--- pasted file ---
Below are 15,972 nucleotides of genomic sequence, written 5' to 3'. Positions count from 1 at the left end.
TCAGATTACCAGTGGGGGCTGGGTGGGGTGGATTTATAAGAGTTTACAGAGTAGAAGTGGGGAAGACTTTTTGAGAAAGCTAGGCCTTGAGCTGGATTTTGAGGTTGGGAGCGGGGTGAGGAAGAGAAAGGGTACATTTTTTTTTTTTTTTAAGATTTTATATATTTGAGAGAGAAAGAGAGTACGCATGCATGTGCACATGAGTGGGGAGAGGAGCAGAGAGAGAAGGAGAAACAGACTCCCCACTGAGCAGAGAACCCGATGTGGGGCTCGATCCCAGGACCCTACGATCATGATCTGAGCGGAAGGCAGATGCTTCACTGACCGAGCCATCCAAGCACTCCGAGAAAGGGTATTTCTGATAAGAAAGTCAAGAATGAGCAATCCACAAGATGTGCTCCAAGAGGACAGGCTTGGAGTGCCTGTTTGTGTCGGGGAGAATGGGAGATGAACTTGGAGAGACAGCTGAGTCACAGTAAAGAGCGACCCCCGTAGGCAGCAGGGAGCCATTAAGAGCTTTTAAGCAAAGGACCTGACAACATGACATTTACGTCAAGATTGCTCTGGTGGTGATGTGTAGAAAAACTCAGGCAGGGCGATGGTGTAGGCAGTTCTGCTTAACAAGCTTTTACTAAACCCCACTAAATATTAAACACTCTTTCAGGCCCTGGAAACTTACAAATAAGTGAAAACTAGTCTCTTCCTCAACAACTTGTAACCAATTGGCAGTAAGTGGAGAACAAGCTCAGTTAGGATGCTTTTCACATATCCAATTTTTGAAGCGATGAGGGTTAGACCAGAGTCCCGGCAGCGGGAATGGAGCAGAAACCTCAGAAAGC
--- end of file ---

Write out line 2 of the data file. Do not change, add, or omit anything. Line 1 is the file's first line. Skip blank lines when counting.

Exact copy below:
TCAGATTACCAGTGGGGGCTGGGTGGGGTGGATTTATAAGAGTTTACAGAGTAGAAGTGGGGAAGACTTTTTGAGAAAGCTAGGCCTTGAGCTGGATTTTGAGGTTGGGAGCGGGGTGAGGAAGAGAAAGGGTACATTTTTTTTTTTTTTTAAGATTTTATATATTTGAGAGAGAAAGAGAGTACGCATGCATGTGCACATGAGTGGGGAGAGGAGCAGAGAGAGAAGGAGAAACAGACTCCCCACTGAGCAGAGAACCCGATGTGGGGCTCGATCCCAGGACCCTACGATCATGATCTGAGCGGAAGGCAGATGCTTCACTGACCGAGCCATCCAAGCACTCCGAGAAAGGGTATTTCTGATAAGAAAGTCAAGAATGAGCAATCCACAAGATGTGCTCCAAGAGGACAGGCTTGGAGTGCCTGTTTGTGTCGGGGAGAATGGGAGATGAACTTGGAGAGACAGCTGAGTCACAGTAAAGAGCGACCCCCGTAGGCAGCAGGGAGCCATTAAGAGCTTTTAAGCAAAGGACCTGACAACATGACATTTACGTCAAGATTGCTCTGGTGGTGATGTGTAGAAAAACTCAGGCAGGGCGATGGTGTAGGCAGTTCTGCTTAACAAGCTTTTACTAAACCCCACTAAATATTAAACACTCTTTCAGGCCCTGGAAACTTACAAATAAGTGAAAACTAGTCTCTTCCTCAACAACTTGTAACCAATTGGCAGTAAGTGGAGAACAAGCTCAGTTAGGATGCTTTTCACATATCCAATTTTTGAAGCGATGAGGGTTAGACCAGAGTCCCGGCAGCGGGAATGGAGCAGAAACCTCAGAAAGC